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Metab Brain Dis. 2019 Feb;34(1):341-352. doi: 10.1007/s11011-018-0359-3. Epub 2018 Dec 5.

Adolescent social isolation affects parvalbumin expression in the medial prefrontal cortex in the MAM-E17 model of schizophrenia.

Author information

1
Institute of Pharmacology, Polish Academy of Sciences, Department of Pharmacology, Laboratory of Pharmacology and Brain Biostructure, Smętna Street 12, 31-343, Kraków, Poland. mackow@if-pan.krakow.pl.
2
Institute of Pharmacology, Polish Academy of Sciences, Department of Pharmacology, Laboratory of Pharmacology and Brain Biostructure, Smętna Street 12, 31-343, Kraków, Poland.

Abstract

Altered parvalbumin (PV) expression is observed in the prefrontal cortex of subjects with schizophrenia. Environmental context, particularly during adolescence, might regulate PV expression. In the present study, we investigated the effect of adolescent social isolation (SI) on PV expression in the medial prefrontal cortex in a neurodevelopmental model (MAM-E17) of schizophrenia. SI exposure occurred from postnatal day 30 to 40, followed by resocialization until late adolescence or early adulthood. PV mRNA and protein levels, as well as the number of PV cells, were analysed at these ages. Moreover, epigenetic regulation of PV expression by histone methylation was examined by measuring the total and PV gene-bound H3K4me3 levels. MAM only decreased levels of the PV mRNA and protein in adulthood. Decreases in total H3K4me3 levels and its level at the PV gene were also observed at this age. In contrast, in late adolescence, SI induced a decrease in the expression of the PV mRNA in the MAM group that was related to the reduction in total and PV gene-bound H3K4me3 levels. However, at this age, SI increased the levels of the PV protein in both the control and MAM groups. In adulthood, SI did not affect PV mRNA or H3K4me3 levels but decreased levels of the PV protein in both groups. Both MAM and SI failed to change the number of PV cells at any age. The results indicate that adolescent SI accelerated epigenetic impairments of PV expression in MAM-E17 rats; however, subsequent resocialization abolished this dysfunction, but failed to prevent alterations in PV protein.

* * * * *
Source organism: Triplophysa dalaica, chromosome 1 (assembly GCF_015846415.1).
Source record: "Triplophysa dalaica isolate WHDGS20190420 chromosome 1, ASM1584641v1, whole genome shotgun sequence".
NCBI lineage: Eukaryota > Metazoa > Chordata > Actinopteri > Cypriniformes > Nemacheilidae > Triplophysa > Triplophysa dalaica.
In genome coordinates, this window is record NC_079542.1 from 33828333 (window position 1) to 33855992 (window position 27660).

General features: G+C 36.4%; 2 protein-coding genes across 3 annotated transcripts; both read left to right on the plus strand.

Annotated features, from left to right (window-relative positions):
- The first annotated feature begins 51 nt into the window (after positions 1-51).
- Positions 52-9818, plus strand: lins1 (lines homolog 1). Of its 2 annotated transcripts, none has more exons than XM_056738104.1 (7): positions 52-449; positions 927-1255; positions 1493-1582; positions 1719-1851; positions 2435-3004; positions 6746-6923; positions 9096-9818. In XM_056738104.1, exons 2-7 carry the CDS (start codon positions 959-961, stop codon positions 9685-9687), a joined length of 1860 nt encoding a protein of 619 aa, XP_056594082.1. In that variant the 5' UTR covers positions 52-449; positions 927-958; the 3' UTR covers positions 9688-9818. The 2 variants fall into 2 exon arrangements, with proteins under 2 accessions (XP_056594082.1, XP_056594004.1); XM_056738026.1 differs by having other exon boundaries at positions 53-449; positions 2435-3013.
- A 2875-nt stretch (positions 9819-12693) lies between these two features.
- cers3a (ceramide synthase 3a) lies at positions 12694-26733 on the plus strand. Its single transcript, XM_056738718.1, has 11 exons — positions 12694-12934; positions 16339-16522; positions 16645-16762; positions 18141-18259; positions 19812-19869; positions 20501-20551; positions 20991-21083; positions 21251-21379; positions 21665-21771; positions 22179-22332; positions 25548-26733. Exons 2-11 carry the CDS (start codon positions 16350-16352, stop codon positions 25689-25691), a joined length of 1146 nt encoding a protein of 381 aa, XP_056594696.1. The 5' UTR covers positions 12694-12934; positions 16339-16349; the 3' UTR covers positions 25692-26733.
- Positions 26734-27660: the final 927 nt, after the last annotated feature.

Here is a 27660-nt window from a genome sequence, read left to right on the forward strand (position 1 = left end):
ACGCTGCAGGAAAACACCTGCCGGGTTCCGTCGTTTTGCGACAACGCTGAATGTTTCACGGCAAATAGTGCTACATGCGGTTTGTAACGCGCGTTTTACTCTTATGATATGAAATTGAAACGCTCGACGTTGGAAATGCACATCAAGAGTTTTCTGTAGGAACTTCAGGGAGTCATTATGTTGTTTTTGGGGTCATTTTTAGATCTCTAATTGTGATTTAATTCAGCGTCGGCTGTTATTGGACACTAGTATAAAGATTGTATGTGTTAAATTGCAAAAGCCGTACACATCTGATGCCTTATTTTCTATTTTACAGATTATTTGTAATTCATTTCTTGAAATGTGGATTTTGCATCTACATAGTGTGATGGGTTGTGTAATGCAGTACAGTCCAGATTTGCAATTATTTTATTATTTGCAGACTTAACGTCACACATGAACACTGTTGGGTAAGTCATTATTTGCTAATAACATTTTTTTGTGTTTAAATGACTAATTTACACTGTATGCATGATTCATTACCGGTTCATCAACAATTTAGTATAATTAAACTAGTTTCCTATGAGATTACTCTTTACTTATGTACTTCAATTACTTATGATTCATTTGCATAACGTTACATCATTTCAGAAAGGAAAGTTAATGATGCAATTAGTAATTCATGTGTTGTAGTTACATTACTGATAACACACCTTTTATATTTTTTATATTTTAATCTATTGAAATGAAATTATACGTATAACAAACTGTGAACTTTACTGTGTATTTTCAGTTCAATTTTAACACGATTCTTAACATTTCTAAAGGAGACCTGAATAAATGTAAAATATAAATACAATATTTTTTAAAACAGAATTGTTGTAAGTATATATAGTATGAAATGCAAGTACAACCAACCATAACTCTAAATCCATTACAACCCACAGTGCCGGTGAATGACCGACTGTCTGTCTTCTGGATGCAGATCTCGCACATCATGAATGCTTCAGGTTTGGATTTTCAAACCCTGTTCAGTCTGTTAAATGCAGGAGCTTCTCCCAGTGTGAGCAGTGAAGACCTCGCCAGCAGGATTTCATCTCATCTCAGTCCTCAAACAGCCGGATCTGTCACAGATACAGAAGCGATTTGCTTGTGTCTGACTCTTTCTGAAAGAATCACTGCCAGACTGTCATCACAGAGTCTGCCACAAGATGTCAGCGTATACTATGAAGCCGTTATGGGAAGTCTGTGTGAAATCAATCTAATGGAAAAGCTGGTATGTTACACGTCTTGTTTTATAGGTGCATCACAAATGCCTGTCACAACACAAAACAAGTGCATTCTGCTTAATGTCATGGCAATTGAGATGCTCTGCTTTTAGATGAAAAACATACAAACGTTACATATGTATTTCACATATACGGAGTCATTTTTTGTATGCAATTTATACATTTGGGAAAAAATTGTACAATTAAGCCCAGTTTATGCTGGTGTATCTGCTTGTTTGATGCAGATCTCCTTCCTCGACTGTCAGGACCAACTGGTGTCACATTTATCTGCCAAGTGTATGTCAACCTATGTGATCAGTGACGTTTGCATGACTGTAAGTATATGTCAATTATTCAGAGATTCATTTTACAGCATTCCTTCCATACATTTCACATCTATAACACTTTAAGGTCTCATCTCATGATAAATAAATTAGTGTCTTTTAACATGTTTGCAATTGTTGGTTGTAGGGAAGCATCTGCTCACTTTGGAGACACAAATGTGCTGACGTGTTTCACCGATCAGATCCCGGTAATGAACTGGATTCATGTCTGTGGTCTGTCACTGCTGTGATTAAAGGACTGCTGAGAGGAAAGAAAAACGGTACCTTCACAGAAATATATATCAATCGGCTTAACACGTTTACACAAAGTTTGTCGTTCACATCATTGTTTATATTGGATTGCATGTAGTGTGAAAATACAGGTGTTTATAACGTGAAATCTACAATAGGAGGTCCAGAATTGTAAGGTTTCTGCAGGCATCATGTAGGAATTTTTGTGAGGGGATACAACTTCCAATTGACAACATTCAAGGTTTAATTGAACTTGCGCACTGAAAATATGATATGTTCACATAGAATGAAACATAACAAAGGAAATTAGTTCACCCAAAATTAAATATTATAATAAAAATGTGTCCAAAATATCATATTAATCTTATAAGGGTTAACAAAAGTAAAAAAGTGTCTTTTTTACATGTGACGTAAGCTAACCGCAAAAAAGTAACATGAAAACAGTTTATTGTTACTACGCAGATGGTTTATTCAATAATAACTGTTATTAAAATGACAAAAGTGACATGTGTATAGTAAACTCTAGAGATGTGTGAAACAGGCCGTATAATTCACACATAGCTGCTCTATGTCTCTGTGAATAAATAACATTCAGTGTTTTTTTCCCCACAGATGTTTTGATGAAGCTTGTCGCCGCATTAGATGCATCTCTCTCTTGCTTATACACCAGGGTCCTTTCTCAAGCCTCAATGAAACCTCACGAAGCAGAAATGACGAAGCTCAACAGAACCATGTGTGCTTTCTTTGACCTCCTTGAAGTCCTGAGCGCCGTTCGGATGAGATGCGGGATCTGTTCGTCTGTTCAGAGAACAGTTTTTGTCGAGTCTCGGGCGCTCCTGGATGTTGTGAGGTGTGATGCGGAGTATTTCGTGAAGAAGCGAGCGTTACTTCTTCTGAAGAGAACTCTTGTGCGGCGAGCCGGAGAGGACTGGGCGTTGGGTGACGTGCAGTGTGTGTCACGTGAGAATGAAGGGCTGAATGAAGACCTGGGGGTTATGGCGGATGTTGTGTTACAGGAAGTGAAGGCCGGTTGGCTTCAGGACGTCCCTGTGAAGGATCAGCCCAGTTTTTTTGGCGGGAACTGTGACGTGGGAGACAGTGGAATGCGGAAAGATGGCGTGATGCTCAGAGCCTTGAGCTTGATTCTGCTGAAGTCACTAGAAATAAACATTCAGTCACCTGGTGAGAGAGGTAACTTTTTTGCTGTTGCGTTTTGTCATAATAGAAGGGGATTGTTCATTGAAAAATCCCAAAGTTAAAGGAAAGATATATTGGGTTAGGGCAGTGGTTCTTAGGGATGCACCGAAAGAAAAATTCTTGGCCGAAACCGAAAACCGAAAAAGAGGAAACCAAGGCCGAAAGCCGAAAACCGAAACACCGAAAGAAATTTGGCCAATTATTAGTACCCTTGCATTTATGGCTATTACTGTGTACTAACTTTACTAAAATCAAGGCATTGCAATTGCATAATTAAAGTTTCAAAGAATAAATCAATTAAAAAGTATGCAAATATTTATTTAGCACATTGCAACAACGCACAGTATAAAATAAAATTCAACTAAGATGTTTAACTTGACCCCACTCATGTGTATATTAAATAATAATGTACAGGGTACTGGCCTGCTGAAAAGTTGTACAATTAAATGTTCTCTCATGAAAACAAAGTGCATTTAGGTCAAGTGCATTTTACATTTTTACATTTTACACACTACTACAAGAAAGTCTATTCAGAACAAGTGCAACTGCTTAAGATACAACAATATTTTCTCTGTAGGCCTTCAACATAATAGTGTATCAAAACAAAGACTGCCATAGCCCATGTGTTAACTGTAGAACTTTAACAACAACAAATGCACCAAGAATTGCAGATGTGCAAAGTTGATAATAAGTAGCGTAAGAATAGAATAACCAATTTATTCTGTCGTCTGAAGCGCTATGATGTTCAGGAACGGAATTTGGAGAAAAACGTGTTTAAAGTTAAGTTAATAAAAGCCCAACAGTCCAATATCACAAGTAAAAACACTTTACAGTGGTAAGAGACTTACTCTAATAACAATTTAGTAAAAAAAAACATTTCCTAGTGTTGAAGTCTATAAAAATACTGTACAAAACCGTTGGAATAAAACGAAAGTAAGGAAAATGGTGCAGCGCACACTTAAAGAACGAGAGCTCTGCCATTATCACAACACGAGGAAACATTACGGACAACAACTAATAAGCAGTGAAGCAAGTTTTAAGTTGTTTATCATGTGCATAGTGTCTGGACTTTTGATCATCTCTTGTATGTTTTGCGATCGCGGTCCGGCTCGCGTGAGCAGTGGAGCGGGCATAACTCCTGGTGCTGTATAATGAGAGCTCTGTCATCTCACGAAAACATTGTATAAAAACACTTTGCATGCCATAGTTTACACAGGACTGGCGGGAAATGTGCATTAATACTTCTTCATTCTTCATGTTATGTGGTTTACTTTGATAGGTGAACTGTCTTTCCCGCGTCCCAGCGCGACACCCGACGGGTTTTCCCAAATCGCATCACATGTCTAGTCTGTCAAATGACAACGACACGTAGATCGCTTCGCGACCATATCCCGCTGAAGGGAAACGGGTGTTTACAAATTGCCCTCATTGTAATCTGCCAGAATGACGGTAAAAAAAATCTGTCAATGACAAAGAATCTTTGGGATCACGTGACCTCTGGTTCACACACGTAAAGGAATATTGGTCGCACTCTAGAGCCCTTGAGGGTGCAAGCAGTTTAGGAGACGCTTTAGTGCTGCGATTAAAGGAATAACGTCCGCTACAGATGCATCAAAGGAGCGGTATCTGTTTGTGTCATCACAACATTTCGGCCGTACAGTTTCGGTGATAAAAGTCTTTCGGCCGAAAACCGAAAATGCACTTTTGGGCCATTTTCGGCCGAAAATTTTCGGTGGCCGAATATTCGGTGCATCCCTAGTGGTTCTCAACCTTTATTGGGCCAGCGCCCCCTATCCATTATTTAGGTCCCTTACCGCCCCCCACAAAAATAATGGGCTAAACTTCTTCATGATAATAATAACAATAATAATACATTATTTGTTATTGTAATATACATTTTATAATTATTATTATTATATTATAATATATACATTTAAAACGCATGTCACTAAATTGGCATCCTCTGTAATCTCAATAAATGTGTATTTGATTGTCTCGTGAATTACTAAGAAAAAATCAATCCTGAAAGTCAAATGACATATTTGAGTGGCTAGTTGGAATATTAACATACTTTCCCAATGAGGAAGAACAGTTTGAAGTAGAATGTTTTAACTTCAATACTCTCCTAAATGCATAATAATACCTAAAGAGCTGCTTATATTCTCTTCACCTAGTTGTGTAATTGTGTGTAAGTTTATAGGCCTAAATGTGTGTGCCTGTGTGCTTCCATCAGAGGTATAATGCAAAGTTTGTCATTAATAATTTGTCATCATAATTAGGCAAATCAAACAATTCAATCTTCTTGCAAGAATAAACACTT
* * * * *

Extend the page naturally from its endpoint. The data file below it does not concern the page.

KEYWORDS:

Environment; Epigenetics; Neurodevelopment; Risk factor; Schizophrenia

PMID:
30519836
DOI:
10.1007/s11011-018-0359-3
[Indexed for MEDLINE]

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